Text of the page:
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|November 2007||North Carolina Virtual Public Schools Review of Summer School 2007||
In summer 2007, 995 Wake County Public School System (WCPSS) students enrolled in online courses provided free of charge by the North Carolina Virtual Public School (NCVPS). Whereas most students were seeking to recover credits, some students enrolled in courses for credit acceleration. Students who elected to take accelerated courses were more likely than students registered for credit recovery courses to terminate their enrollment. Few students who initially enrolled in NCVPS had successful academic outcomes as indicated by the small proportion who received passing course grades from NCVPS (28.2%) and who demonstrated proficiency on End-of-Course (EOC) exams (13.5%). However, students enrolled for credit acceleration had higher success rates on both measures than students trying to recover credits. Survey results reveal that students taking accelerated EOC courses were also likely to possess the characteristics attributed to successful online learners. The guidelines for enrollment and the structures and processes of NCVPS should be evaluated to assess whether participation in NCVPS is an appropriate option to promote students' academic success.
|July 2005||Student Support Team Evaluation||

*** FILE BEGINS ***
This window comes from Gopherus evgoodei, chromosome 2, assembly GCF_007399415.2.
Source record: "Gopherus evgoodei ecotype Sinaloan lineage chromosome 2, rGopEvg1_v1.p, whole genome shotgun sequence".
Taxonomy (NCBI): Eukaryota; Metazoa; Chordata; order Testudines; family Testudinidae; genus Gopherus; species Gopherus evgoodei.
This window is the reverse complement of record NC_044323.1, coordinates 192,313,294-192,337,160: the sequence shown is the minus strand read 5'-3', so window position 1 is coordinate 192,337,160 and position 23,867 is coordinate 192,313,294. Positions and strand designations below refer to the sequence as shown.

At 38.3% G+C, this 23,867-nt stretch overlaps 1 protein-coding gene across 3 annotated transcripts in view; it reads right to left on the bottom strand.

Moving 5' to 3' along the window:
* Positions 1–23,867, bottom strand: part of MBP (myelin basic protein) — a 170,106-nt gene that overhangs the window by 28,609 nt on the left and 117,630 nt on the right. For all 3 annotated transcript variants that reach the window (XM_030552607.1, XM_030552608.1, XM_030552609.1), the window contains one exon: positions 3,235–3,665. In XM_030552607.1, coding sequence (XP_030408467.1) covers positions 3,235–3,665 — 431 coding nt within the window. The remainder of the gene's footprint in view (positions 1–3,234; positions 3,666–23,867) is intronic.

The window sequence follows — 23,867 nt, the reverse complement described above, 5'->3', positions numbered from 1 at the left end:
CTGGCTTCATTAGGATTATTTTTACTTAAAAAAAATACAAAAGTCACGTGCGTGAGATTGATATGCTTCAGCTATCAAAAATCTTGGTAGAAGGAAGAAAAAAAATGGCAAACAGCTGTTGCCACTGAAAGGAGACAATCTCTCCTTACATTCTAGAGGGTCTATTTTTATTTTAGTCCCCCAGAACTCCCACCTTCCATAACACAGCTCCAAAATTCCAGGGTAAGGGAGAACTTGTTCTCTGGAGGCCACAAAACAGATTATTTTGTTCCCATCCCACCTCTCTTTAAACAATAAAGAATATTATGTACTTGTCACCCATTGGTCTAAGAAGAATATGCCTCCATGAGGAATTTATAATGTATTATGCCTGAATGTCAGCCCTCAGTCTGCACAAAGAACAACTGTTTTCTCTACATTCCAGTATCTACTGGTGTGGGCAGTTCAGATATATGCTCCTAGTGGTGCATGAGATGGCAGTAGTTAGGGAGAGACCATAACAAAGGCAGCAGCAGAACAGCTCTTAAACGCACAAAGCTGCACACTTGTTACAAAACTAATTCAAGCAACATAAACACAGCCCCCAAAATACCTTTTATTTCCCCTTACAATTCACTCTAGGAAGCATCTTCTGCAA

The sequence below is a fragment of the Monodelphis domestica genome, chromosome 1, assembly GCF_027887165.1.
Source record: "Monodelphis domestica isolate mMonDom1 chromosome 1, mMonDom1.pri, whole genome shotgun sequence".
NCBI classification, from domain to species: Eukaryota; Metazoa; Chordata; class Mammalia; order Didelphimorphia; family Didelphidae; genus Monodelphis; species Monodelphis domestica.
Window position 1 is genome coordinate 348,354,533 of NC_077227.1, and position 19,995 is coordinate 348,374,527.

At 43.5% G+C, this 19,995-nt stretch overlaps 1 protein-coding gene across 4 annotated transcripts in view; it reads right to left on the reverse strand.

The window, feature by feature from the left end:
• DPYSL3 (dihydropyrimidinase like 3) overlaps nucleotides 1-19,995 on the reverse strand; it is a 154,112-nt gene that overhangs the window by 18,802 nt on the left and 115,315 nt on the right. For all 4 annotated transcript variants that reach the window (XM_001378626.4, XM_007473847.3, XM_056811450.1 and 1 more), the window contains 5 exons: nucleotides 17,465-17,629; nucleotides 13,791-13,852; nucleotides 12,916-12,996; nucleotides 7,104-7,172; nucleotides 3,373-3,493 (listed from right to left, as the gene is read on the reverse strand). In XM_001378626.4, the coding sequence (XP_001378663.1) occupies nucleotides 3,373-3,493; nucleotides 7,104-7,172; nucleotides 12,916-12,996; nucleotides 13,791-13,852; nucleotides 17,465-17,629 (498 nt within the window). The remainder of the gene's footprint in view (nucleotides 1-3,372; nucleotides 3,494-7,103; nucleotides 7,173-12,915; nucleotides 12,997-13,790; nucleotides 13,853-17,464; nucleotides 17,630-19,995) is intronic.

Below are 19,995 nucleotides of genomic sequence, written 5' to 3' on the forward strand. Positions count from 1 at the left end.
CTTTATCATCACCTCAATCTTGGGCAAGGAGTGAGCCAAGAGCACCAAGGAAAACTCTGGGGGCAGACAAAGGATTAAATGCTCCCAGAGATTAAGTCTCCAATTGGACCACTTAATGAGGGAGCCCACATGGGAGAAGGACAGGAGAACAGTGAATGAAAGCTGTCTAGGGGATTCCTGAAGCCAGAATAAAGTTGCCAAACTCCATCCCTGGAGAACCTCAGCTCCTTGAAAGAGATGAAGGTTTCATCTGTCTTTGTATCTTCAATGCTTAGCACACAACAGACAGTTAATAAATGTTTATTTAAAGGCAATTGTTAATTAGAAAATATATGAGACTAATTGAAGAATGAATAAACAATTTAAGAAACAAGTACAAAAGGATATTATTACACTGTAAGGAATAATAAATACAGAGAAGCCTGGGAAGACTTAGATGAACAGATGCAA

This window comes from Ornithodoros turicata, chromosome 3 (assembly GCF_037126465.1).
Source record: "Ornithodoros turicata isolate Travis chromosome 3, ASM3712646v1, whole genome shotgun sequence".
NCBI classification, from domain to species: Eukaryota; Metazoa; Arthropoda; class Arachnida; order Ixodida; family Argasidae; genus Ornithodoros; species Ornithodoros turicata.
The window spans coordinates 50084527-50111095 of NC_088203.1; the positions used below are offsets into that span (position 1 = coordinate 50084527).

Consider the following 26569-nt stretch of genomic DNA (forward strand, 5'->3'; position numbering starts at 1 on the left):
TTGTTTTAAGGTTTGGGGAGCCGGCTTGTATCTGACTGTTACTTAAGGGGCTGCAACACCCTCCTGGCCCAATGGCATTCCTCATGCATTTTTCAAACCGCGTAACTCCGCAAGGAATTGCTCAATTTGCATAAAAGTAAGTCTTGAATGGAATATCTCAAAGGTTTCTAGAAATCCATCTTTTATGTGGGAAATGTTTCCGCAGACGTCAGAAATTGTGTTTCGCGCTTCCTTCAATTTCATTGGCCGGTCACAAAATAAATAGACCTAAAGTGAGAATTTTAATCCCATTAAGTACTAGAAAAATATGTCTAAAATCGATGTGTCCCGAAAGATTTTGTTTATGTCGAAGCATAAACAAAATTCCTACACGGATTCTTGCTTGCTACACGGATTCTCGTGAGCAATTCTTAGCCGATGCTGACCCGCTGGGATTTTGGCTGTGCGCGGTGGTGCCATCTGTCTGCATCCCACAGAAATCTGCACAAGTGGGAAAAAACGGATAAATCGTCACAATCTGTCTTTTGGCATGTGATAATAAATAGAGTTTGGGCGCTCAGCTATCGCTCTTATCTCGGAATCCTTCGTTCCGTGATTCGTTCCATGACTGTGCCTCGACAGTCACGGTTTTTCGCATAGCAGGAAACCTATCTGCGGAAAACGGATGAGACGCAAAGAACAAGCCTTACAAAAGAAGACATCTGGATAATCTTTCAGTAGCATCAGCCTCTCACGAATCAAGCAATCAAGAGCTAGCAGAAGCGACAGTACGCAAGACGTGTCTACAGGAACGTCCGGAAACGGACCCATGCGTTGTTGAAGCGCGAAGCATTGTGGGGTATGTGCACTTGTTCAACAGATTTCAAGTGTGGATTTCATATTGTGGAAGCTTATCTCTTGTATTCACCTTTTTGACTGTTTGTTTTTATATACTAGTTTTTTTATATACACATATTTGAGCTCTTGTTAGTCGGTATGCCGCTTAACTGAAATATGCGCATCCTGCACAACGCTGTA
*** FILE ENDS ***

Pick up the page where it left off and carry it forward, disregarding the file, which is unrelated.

Student Support Teams (SST) are designed to strengthen and support students who are experiencing academic, behavioral, family, and/or emotional difficulties that interfere with learning. SSTs develop and implement action plans using classroom-, school-, family-, and/or community-based strategies. In 2003-04, 80% of the 4,944 students served by SSTs were elementary students. Over half of the students referred for academic reasons scored on grade level before SST participation. Earlier SST meetings and family-based strategies were correlated with positive academic outcomes. Classroom-based strategies were correlated with fewer suspensions. Schools varied in their success in improving SST students' achievement. SST participants' growth in achievement was generally smaller than a matched comparison group over one year, but students could have differed in ways related to referral reasons. SST students closed the gap between their achievement and that of the district overall in some elementary grades but not at the secondary level.